LISA MILLAR: Well, the university sector says it is ready to meet the surge in demand for a highly trained and skilled workforce as a result of the AUKUS agreement. Catriona Jackson from Universities Australia joins us now. Catriona, good morning. Welcome to News Breakfast.
CATRIONA JACKSON: G’day.
LISA MILLAR: Universities around Australia are going to have to ramp up here. I mean, just exactly who even offers the kinds of training that would be needed for the workforce we’re going to require?
CATRIONA JACKSON: We’re certainly going to have to ramp up. We’ve been talking with government and with partner countries for some months now about this deal and about the sort of capability we’re going to require. Obviously, we’ll need assistance from government, but there are students ready and waiting, and universities are just ready to get into gear.
LISA MILLAR: Well, because the number of graduates at the moment, I would imagine, would be relatively small in comparison to other areas of study.
CATRIONA JACKSON: If you’re just talking about the nuclear physics side, yes, the number of graduates is relatively small and there’s a relatively small number of universities that offer the kind of subjects required. So, we’ve started a conversation and a good conversation with government, and Anthony Albanese has acknowledged this too. Universities play a central role here. We do need to ramp up. We’ll need some policy shifts to be able to ramp up, but it’s not just in nuclear physics. I mean, there are professionals required across almost every endeavor and almost every discipline at numbers for that 8,500 ramp up to begin with, and then the 20,000 additional workers needed over the 20 to 30 years.
LISA MILLAR: The front page of the Sydney Morning Herald this morning writes about a public high school in Sydney offering $20,000 bonuses to have technology teachers sign on. It’s a real challenge, isn’t it? Because if you just don’t have the staff, I mean, that’s a public high school … you were talking about getting people into the universities.
CATRIONA JACKSON: We all know we are facing a very serious skill shortage, and the rest of the world is too. We’ve had discussions with our colleagues in the UK at the highest levels, at ministerial level, about the sort of cooperation that’s required for this. There’s no point going around pretending we can just choose the people off the shelf because we can’t.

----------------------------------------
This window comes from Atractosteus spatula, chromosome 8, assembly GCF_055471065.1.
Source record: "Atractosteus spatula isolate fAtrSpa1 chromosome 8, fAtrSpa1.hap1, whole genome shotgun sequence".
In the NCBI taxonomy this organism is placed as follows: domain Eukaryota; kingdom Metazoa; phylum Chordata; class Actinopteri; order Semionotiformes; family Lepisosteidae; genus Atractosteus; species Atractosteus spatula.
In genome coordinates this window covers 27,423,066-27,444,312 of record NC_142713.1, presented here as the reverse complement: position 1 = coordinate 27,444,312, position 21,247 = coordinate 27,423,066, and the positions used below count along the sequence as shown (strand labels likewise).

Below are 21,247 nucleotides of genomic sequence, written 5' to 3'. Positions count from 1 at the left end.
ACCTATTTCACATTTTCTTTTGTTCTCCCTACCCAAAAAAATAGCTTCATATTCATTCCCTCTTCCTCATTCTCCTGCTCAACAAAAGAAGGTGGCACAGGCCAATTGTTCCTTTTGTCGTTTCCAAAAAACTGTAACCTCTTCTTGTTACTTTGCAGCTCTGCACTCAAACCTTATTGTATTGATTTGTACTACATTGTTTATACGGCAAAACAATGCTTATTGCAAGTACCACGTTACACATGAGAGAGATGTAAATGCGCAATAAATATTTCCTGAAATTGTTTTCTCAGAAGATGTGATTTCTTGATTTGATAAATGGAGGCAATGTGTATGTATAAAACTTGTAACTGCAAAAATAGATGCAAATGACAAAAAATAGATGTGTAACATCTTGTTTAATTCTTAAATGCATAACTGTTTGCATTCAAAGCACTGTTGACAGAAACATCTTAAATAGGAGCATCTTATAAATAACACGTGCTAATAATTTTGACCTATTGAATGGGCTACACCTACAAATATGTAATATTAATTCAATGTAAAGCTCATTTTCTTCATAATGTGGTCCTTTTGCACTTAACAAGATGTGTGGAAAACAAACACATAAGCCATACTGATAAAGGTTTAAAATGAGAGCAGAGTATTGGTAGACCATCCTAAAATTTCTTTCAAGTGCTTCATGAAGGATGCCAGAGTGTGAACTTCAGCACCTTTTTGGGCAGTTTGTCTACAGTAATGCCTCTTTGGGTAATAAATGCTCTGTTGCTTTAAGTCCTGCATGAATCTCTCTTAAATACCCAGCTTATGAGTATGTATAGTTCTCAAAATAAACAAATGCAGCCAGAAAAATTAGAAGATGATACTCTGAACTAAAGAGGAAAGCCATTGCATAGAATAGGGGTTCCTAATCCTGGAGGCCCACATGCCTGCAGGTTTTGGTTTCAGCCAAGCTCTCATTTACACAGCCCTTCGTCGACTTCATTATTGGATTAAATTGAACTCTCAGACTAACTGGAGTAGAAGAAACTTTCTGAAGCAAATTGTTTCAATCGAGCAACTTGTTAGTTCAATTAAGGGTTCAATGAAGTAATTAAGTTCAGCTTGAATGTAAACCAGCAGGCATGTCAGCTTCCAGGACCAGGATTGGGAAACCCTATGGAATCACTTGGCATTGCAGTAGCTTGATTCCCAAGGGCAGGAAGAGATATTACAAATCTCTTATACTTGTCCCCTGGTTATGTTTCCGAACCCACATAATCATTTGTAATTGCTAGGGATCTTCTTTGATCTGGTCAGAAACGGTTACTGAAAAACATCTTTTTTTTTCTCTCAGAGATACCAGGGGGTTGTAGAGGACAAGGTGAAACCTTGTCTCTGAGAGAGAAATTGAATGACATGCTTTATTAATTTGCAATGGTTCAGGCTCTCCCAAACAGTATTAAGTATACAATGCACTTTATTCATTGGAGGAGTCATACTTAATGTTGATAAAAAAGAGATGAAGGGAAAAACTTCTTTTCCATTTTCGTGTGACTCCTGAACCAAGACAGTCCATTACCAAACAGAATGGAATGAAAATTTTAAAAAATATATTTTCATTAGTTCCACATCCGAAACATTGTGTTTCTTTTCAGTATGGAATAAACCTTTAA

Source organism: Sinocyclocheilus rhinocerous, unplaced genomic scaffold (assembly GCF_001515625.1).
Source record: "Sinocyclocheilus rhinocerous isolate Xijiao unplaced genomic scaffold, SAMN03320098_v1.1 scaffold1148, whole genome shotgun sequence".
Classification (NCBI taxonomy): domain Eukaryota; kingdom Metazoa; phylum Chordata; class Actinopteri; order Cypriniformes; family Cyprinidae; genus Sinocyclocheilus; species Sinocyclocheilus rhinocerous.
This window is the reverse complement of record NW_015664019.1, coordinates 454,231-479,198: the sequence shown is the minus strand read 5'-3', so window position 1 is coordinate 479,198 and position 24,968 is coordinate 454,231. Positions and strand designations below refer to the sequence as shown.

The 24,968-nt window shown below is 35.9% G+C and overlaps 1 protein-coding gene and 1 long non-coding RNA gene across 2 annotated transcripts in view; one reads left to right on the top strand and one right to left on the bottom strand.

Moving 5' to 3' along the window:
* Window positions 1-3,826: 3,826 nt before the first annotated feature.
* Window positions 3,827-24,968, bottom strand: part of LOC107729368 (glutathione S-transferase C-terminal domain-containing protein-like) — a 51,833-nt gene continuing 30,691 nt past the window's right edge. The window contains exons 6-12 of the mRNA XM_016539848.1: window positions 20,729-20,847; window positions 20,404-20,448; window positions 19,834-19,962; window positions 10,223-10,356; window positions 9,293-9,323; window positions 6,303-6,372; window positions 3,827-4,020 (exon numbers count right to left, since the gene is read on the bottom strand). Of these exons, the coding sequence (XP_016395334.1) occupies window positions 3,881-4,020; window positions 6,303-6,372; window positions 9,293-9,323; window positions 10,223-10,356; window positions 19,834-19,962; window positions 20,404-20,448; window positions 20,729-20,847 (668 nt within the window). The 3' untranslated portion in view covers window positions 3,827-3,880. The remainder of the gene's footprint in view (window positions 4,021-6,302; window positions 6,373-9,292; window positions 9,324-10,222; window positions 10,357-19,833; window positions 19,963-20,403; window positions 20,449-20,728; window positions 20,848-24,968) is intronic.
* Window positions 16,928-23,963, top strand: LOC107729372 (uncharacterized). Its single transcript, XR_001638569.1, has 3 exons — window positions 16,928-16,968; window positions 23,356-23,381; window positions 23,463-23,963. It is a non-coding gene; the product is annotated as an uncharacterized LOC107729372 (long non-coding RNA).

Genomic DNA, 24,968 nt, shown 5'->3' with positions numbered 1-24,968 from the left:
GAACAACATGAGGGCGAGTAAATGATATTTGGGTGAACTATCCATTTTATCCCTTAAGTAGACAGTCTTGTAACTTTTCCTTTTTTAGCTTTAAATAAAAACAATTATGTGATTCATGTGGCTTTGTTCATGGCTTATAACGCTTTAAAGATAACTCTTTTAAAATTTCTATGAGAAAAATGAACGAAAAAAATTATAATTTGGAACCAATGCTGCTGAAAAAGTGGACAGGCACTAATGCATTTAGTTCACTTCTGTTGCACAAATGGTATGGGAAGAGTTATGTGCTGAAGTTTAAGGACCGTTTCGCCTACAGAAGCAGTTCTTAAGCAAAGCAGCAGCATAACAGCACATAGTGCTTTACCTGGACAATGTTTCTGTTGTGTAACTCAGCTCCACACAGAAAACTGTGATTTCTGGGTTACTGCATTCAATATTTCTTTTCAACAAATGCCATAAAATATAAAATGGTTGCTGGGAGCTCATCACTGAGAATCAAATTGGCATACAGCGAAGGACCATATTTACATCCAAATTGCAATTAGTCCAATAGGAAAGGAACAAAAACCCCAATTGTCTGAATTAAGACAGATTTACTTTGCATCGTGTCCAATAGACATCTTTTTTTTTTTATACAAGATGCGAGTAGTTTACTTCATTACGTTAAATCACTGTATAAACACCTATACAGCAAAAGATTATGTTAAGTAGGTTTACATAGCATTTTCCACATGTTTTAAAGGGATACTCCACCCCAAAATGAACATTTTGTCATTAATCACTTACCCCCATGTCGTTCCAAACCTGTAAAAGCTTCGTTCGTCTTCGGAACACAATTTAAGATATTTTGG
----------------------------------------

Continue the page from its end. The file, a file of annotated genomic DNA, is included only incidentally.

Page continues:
Also, we know everyone’s going to be in serious demand. So, we’ve already talked to them about how unconstructive it would be if people just started poaching off everyone else. The private sector needs these people, the public sector needs them, the UK needs them, we need them, and the US needs them. So we are going to enter in to some serious discussions now about cooperation around this. We’ll also be relying on our colleagues in the US and the UK to be helping to train and educate our people because they’ve got experience here to begin with. So a real collaborative effort is required on the training and upskilling, as well as on the actual deal itself.
LISA MILLAR: So, what else do universities right now need? When you talk about policy shifts from the government, what are you talking about?
CATRIONA JACKSON: Luckily, we’re in the middle of a review of education policy. So we’re at the moment existing inside capped numbers. I’m having trouble seeing how we can provide the sorts of numbers and the sorts of scale we need inside a cap, so that’s part of a live discussion under Mary O’Kane’s review of higher education, all the education policy settings.
But also, we’ll need to look at how you fund various parts of universities in terms of disciplines. Nuclear physics is a pretty expensive discipline. As you can imagine, the kit required is fairly expensive. So, we’ll need to make sure we’ve got the right sorts of funding flows to make sure that works properly.
LISA MILLAR: So you’re going to need more money, basically, to ensure that the workforce starts in the universities and ends up being where it needs to be on these programs for the next two, three, four decades?
CATRIONA JACKSON: We’ll just need to make sure that the resources match the requirement for the capability, yes.
LISA MILLAR: Catriona Jackson, it’s going to be so interesting as this debate goes on. Thanks for joining us this morning.
CATRIONA JACKSON: Pleasure, Lisa.